Two months later, 11-year old DeeDee Marie Kemp was delivered through the rear double-doors after succumbing to leukemia. Lester decided to let her innocent soul rest in peace, or to be shot up to heaven, or return to this planet reincarnated in another life form, or whatever the promise of eternity held for her. She did nothing to earn a sentence in his cardboard, styrofoam, paper-mache, and popsicle-stick prison, so he let the girl’s soul be buried with her body. Greenwald’s viewing room was crushing; this is when he earned his pay.

Ancient Mrs. Samuelson, the town librarian, died next. Because the kind and gentle soul encouraged learning through books, she was also spared from Lester’s growing fascination with playing god–one reigning from a subterranean heaven reeking of mildew and formaldehyde.

The month’s passed. Lil’ Grover’s Mill began to hustle and bustle with its town namesake’s dead immoral citizens: married soprano at King Mountain Baptist Church, Denise Stout, for her alleged affair after practice with married tenor, Glenn Holman, now hitting high notes she thought impossible; Franklin Suggs, soul-shrunk and sent here for dealing oxy to high school kids, so the scuttlebutt went; Donnie Dean Walters, for hanging around the city park–he sure looked like a child molester, so he was miniaturized–like a computer chip–and corralled safely in the little town’s mini-park covered in plastic grass and absent of children, who were yet uncorrupted.

Lester’s lil’ slice of paradise–bedrocked on sheets of ¾” plywood–was jangled one afternoon when Lucille came down from her ivory tower—a rare ‘treat’ since the lower level gave her the creeps, and since she had zero interest in either her husband’s “little train set that he should have outgrown at ten” or in his macabre job of “making stiffs look like they’re just napping” when he should have become a dentist.

She hot-stepped down the steps gingerly, yet in another pique of rage because Mr. Carson was blowing off her text messages that she needed this done, that done, this cleaned, that put away. She hurried past the prep room, eyes and nostrils closed; stopped cold at Lil’ Grover’s Mill, eyes wide open, and froze at the sight of the lil’ dead townsfolk living as if alive—microscopic nearly, and chittering like crickets speaking mountain. “What in the fuck has that fucking idiot done!” were her last words, ever.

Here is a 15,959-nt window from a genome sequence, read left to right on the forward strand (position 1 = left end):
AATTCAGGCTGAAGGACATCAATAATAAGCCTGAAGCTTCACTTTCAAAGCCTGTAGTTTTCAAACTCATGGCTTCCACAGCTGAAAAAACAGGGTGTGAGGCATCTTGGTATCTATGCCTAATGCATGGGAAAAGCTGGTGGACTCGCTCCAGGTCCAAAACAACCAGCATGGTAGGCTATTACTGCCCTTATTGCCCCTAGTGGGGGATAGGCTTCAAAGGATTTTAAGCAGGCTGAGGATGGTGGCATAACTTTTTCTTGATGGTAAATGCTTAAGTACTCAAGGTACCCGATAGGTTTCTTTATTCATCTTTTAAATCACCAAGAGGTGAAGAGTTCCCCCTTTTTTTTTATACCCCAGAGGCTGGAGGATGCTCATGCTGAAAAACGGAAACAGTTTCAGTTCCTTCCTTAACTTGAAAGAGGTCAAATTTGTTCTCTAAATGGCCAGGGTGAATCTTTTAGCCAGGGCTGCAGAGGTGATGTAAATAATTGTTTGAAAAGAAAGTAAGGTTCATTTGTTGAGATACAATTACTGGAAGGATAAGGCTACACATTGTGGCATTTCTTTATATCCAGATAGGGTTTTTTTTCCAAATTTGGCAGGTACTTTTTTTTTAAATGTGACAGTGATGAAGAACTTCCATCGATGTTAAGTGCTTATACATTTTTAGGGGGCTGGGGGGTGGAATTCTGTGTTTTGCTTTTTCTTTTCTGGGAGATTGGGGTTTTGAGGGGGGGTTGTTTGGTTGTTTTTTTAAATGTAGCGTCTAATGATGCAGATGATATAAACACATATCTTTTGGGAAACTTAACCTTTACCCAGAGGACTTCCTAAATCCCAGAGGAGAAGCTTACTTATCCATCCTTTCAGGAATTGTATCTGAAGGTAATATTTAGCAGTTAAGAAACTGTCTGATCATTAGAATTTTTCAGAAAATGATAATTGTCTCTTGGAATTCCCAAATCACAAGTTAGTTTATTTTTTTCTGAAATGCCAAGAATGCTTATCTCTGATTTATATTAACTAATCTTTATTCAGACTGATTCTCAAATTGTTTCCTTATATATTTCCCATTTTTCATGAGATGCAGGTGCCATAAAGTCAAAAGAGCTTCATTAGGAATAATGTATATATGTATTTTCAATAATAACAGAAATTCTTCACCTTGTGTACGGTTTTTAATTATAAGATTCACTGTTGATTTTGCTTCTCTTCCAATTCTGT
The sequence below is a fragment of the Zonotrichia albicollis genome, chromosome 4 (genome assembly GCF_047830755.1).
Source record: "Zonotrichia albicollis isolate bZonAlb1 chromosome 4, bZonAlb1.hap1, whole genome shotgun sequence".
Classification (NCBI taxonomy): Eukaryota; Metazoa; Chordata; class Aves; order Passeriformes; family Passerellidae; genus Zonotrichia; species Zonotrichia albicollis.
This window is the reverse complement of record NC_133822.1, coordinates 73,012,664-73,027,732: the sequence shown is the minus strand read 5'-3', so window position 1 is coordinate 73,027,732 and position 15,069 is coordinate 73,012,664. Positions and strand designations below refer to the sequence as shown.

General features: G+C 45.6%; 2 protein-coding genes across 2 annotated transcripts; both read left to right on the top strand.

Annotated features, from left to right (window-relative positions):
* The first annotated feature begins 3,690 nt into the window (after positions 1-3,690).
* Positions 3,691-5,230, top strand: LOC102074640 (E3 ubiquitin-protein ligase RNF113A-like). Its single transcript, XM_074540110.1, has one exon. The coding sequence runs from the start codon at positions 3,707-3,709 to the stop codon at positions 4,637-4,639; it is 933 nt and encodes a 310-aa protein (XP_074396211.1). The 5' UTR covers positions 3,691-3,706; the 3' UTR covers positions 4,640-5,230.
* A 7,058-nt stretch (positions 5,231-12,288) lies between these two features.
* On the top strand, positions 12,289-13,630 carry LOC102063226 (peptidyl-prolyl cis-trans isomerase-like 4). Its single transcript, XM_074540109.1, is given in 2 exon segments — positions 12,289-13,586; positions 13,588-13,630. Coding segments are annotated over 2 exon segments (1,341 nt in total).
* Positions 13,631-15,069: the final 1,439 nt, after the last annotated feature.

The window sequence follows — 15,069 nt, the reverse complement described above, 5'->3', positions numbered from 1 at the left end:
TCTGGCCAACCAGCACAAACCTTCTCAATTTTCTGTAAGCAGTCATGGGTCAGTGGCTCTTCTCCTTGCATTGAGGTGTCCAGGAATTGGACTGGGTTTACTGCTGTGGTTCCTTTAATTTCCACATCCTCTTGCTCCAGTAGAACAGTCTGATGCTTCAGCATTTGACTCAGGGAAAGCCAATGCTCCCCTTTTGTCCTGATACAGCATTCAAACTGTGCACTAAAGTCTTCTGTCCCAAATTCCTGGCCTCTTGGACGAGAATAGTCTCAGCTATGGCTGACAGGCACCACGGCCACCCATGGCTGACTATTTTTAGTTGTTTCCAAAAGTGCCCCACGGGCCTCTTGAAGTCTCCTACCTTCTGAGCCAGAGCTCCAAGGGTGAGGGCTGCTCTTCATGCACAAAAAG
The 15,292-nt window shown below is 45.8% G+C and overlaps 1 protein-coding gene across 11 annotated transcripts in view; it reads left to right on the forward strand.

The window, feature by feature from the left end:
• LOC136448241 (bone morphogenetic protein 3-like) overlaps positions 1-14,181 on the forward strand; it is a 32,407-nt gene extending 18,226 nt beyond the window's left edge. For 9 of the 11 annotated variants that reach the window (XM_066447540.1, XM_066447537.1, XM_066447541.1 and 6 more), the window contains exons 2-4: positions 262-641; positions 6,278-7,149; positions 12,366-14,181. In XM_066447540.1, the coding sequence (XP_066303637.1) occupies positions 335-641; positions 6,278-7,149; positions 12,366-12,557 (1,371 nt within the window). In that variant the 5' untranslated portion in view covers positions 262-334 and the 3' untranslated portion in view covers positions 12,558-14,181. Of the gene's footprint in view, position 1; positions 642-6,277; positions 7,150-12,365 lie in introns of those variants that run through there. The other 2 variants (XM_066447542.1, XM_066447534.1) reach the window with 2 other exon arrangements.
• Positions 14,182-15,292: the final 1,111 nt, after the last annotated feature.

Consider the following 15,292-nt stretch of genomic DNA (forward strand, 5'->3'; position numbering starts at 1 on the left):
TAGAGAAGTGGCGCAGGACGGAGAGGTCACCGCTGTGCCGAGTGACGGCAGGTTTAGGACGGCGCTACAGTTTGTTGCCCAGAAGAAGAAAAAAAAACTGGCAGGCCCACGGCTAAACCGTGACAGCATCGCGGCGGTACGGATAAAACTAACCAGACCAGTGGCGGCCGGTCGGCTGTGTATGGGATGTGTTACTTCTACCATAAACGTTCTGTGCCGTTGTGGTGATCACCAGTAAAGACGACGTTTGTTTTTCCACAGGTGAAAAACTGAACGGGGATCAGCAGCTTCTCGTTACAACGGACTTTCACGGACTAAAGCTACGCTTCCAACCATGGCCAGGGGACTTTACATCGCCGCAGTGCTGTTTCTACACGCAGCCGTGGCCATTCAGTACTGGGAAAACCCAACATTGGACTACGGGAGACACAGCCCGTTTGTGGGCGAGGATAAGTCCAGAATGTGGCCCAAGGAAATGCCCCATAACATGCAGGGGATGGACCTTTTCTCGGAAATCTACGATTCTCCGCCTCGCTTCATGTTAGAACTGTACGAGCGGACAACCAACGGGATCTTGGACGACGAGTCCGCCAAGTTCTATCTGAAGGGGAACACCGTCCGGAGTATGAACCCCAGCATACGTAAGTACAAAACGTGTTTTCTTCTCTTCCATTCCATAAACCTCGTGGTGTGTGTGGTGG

Lester, just coming out of the supply room, could not have his secret out, nor keep his rage in, and since Lucille had a tendency to flap her big fat gums, and loudly, he snuck up behind and beat her to death with a quarter turn arterial tube, then laid her remains in a cooler after transferring her toxic spirit to a lil’ wax wife with a lil’ nick at its throat.

He reveled in placing her in the top floor of their popsicle sticks home and gloated God, it’s fun playing god, as he watched ‘the lil’ woman’ banging on a lil’ plastic window, in her lil’ hell, trying to scream obscenities, put-downs, and threats of violence against him without a lil’ larynx.

His work went on: Elizabeth Cornwall, rumors were she was embezzling money as a teller at First Federal. The lil’ crook was at her lil” window with her lil’ pockets stuffed with lil’ $1000 bills; Bart Taylor, for being a loud-mouth bigot preserved in a lil’ black body; old Father Ralph because they said he was getting a little too friendly with a couple of Sacred Heart altar boys after Mass.

I was next.

My name is Clyde Smith, the editor of the Grover’s Mill Weekly Tribune. I am writing this from my lil’ desk in my lil’ newspaper office in Lil’ Grover’s Mill, West Virginia. I wanted to bang out this story in hopes that someday a big person with a magnifying glass will find it when they find Lester’s lil’ town he should have named Lil’ Sheol—hopefully while the maniac is still alive—and free our lil’ souls somehow.

How’d I end up here? The cops and I were investigating Lucille Greewald’s sudden disappearance because nobody in town really believed the undertaker’s story that the belil’ing henpecker went to visit her step-sister in Illinois. I snuck down to the basement during Martha Henshaw’s viewing (now walking the construction paper streets like they say she walked the real ones), saw the horrors of what Lord Lester had created, and was strangled from behind. Though my corpse is stuffed in the same icebox with his wife’s, we live on, as normal as can be with skin of mortician’s putty.

Latest posts by Craig E Harms (see all)